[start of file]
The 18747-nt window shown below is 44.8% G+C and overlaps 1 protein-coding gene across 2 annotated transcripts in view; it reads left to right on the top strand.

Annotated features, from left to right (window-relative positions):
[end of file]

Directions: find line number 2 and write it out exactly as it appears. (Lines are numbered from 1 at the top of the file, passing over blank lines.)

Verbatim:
Annotated features, from left to right (window-relative positions):